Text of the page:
Few experiences are as relaxing as getting out for a walk or a trip to the beach on a bright, sunny day. But despite our best intentions, it is common to suffer from an uncomfortable sunburn. Effective protection against ultraviolet (UV) exposure requires knowledge of what to look for in sunscreens. Without protection, sunspots are a very common result of skin damaged by overexposure to the sun’s rays. So, here are facts and natural remedies you can use to soothe your skin and help with the discoloration that excess UV exposure causes.
8 Facts About Sunburn and Skin Sunspots
Here are a few facts about sunburn and skin spots.
1. Damage Occurs From UVA and UVB
There are two bands of ultraviolet radiation that affect your skin - UVA (Ultraviolet A) and UVB (Ultraviolet B). When buying sunscreen, look for labels that indicate protection from both UVB and UVA rays. Most sunscreens that include the term “broad-spectrum protection” offer defense against both.
2. UVB Rays May Be Good For You
UVB rays are also known as the ‘tanning’ rays. In the right amount, they’re good for you as they penetrate into your epidermis, the top layer of skin, to stimulate vitamin D production and produce melanin, the skin pigment that tans and protects your skin.
3. Excessive Ray Exposure Leads to Damage
Get too much UVB and you get sunburned. Frequent burning does more than make you blister and peel. It can lead to squamous cell carcinoma and basal cell carcinoma, two of the most common forms of skin cancer.
4. UVA Rays Are the Most Damaging
UVA rays penetrate deep into your dermis, or lower layer of skin, and overexposure is linked to the deadly form of skin cancer melanoma.
5. Know SPF Language
SPF tells you how much longer your skin will take to burn. An SPF 20 sunscreen takes 20 times longer to redden than skin without sunscreen.
6. Be Discriminatory Toward Certain Sunscreens
Avoid sunscreens that contain toxic chemicals, such as avobenzone, fragrance, oxybenzone, parabens, or vitamin A in the form of retinyl palmitate (when exposed to UV rays, it releases skin-damaging free radicals).
7. Look for Sunspots
Sunspots occur on areas of skin regularly exposed to the sun and may appear darker or lighter than your normal skin tone. They can also be flat or raised, may cause a slight itching, and can have a scaly appearance.
8. Be Aware of Blisters
Blisters are a sign of severe skin damage. These can be carefully drained, but do not peel the skin off to avoid infections and further discomfort.
Natural Sunburn Relief and Remedies
The following natural home remedies offer relief for sunburned skin.
Aloe Vera calms burns and soothes skin. You can find fresh aloe vera gel at most health food stores or right off the aloe vera plant in your home. Apply the gel to your skin before and after peeling as this will encourage faster burn healing. It also helps heal sunspots on your skin by stimulating cell regeneration.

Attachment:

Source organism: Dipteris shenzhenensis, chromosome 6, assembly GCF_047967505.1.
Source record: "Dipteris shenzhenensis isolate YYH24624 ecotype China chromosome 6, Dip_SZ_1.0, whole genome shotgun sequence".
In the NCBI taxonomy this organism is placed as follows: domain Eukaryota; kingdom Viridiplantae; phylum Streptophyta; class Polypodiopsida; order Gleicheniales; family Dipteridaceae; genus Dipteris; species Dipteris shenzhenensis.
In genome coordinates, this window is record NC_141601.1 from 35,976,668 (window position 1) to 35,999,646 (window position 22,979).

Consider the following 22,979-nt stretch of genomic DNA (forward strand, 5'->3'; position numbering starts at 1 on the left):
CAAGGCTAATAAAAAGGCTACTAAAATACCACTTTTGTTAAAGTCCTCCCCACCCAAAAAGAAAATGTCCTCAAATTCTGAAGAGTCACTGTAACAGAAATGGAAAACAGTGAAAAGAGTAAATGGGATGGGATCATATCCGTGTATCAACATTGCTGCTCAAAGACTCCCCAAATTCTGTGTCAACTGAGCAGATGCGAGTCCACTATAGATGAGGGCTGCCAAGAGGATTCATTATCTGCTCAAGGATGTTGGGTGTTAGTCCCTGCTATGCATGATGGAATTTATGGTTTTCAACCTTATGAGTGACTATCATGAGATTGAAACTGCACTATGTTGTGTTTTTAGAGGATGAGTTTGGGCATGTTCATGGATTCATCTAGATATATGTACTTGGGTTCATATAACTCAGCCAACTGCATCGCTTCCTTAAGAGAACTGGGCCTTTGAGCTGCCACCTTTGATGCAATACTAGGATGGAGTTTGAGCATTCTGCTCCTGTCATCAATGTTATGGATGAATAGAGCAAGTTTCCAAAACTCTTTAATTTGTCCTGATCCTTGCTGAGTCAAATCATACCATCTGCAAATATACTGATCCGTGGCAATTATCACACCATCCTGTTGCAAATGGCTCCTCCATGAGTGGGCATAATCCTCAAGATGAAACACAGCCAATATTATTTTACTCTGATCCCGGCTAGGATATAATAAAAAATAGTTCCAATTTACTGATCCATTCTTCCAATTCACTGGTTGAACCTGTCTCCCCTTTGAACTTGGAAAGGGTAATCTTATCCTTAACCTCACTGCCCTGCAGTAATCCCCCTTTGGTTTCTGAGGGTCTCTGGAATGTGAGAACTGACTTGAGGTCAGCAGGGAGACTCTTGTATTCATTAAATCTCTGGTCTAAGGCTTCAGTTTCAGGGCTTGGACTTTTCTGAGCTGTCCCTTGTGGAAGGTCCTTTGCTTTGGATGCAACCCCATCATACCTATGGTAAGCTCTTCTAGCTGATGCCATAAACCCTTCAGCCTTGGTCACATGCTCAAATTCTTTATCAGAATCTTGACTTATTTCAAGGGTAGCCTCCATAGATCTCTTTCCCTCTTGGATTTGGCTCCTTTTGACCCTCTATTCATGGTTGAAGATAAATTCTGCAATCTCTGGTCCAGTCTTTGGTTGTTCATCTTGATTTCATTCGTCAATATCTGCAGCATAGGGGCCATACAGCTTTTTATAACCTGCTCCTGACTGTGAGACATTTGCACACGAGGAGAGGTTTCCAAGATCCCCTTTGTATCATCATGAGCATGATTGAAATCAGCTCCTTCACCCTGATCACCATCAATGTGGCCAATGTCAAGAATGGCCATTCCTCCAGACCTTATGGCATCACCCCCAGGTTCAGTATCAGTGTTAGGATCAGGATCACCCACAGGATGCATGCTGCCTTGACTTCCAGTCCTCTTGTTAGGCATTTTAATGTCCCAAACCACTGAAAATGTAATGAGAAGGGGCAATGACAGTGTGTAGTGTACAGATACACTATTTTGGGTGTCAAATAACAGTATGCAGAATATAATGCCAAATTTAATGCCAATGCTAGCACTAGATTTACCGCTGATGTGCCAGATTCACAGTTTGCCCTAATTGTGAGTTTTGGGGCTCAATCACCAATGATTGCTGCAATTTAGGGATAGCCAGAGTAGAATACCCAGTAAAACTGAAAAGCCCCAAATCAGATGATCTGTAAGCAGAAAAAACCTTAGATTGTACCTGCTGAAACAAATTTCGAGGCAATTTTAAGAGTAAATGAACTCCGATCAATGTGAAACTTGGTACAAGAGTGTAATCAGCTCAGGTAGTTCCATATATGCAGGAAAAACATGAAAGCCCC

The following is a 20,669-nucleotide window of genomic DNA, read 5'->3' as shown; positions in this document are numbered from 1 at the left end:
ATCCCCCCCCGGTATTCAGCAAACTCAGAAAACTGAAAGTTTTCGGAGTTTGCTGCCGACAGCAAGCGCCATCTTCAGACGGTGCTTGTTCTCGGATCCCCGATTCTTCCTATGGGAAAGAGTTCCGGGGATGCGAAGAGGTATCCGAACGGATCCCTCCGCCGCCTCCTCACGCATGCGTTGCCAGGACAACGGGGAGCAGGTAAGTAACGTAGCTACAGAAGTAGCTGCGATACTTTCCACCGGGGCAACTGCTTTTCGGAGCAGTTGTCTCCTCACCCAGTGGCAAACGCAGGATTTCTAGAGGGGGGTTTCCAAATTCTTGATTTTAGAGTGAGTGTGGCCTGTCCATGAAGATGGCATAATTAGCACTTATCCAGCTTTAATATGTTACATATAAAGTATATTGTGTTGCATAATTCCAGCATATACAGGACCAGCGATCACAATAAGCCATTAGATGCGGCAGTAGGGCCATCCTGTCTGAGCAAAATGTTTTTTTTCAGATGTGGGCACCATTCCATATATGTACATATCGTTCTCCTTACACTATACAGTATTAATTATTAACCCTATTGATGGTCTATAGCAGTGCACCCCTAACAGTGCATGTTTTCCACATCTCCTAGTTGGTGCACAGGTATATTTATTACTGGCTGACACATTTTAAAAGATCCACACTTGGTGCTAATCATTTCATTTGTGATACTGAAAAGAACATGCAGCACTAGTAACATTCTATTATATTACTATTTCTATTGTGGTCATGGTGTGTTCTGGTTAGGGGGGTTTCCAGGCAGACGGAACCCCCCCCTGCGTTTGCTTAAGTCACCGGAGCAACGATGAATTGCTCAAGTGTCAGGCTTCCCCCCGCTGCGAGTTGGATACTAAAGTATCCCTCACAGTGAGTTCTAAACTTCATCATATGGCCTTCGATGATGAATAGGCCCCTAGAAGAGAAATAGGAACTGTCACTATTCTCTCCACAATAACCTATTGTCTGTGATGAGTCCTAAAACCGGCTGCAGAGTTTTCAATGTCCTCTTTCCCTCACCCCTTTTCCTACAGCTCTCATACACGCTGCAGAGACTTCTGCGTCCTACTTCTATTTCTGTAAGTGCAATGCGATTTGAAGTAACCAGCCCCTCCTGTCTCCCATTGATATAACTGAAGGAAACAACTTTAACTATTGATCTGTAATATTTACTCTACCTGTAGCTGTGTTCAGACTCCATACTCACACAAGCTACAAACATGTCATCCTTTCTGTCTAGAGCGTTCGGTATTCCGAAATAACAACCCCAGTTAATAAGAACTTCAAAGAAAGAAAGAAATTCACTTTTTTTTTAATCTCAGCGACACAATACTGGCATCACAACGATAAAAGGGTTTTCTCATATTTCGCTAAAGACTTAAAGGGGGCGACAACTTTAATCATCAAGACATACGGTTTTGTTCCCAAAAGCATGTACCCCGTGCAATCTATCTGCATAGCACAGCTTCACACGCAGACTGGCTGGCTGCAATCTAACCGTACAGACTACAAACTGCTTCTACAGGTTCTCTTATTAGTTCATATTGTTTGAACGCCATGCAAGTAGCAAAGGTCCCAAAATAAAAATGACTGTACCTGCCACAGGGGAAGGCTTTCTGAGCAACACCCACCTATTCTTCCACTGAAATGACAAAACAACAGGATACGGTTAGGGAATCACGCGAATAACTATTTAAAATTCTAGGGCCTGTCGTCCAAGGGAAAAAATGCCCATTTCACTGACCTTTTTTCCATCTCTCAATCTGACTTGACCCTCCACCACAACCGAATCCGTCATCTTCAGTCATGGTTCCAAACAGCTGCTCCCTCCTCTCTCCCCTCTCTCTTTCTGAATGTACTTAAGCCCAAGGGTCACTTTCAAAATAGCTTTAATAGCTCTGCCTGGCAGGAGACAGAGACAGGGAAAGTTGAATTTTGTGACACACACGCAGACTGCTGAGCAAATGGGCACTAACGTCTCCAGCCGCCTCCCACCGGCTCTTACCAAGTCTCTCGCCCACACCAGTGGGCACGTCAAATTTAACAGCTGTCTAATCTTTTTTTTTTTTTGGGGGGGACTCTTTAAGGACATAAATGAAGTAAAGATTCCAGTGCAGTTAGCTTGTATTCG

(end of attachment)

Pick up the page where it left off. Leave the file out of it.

Coconut Oil contains fatty acids that moisturize your skin, plus it contains vitamin E that helps repair and nourish your skin.
Milk, like coconut oil, has fatty acids that act as a moisturizer. It also cools your skin affected by sunburn and lightens sunspots. Take a gauze pad, dip it in milk, and dab it directly on your burnt skin or the sunspot you want to heal.
Sandalwood and turmeric paste is an ancient Ayurvedic remedy for burns and inflamed skin. To use this salve, combine equal amounts of these herbs together with a little water to form a paste. Apply to your sunburn for 15-20 minutes, then remove and clean the area with cool, clean water.
Witch hazel is an astringent that delivers extended relief from inflammation. Apply often by dipping gauze or cotton balls into the liquid and wiping onto the affected skin.
Soothe Your Skin with Ozonated Olive Oil
A great remedy to boost the healing process of sunburns is ozonated olive oil. Olive oil improves the speed of burn healing and can help keep wounds clean.[1, 2] Ozonated olive oil like O2-Zap® delivers both olive oil and oxygen to the skin. This combination calms nerves and reduces the swelling and redness of a sunburn as the oil and oxygen stimulate growth of skin cells for faster healing. Here’s what a couple of my customers have said:
“I use it as a night cream daily; for quicker healing of wounds due to improved circulation, on sunspots and sun-damaged skin.”
“After nearly a month of daily usage, her skin lightened, evened out, and the sun damage spotting on her upper cheeks have faded.”
Do you have experience using ozonated olive oil or other natural remedies for sunspots or sunburns? Share your thoughts with the community below.
- Najmi M, Vahdat Shariatpanahi Z, Tolouei M, Amiri Z. Effect of oral olive oil on healing of 10-20% total body surface area burn wounds in hospitalized patients. Burns. 2015 May;41(3):493-6. doi: 10.1016/j.burns.2014.08.010.
- Edraki M, Akbarzadeh A, Hosseinzadeh M, et al. Healing effect of sea buckthorn, olive oil, and their mixture on full-thickness burn wounds. Adv Skin Wound Care. 2014 Jul;27(7):317-23. doi: 10.1097/01.ASW.0000451061.85540.f9.
†Results may vary. Information and statements made are for education purposes and are not intended to replace the advice of your doctor. If you have a severe medical condition or health concern, see your physician.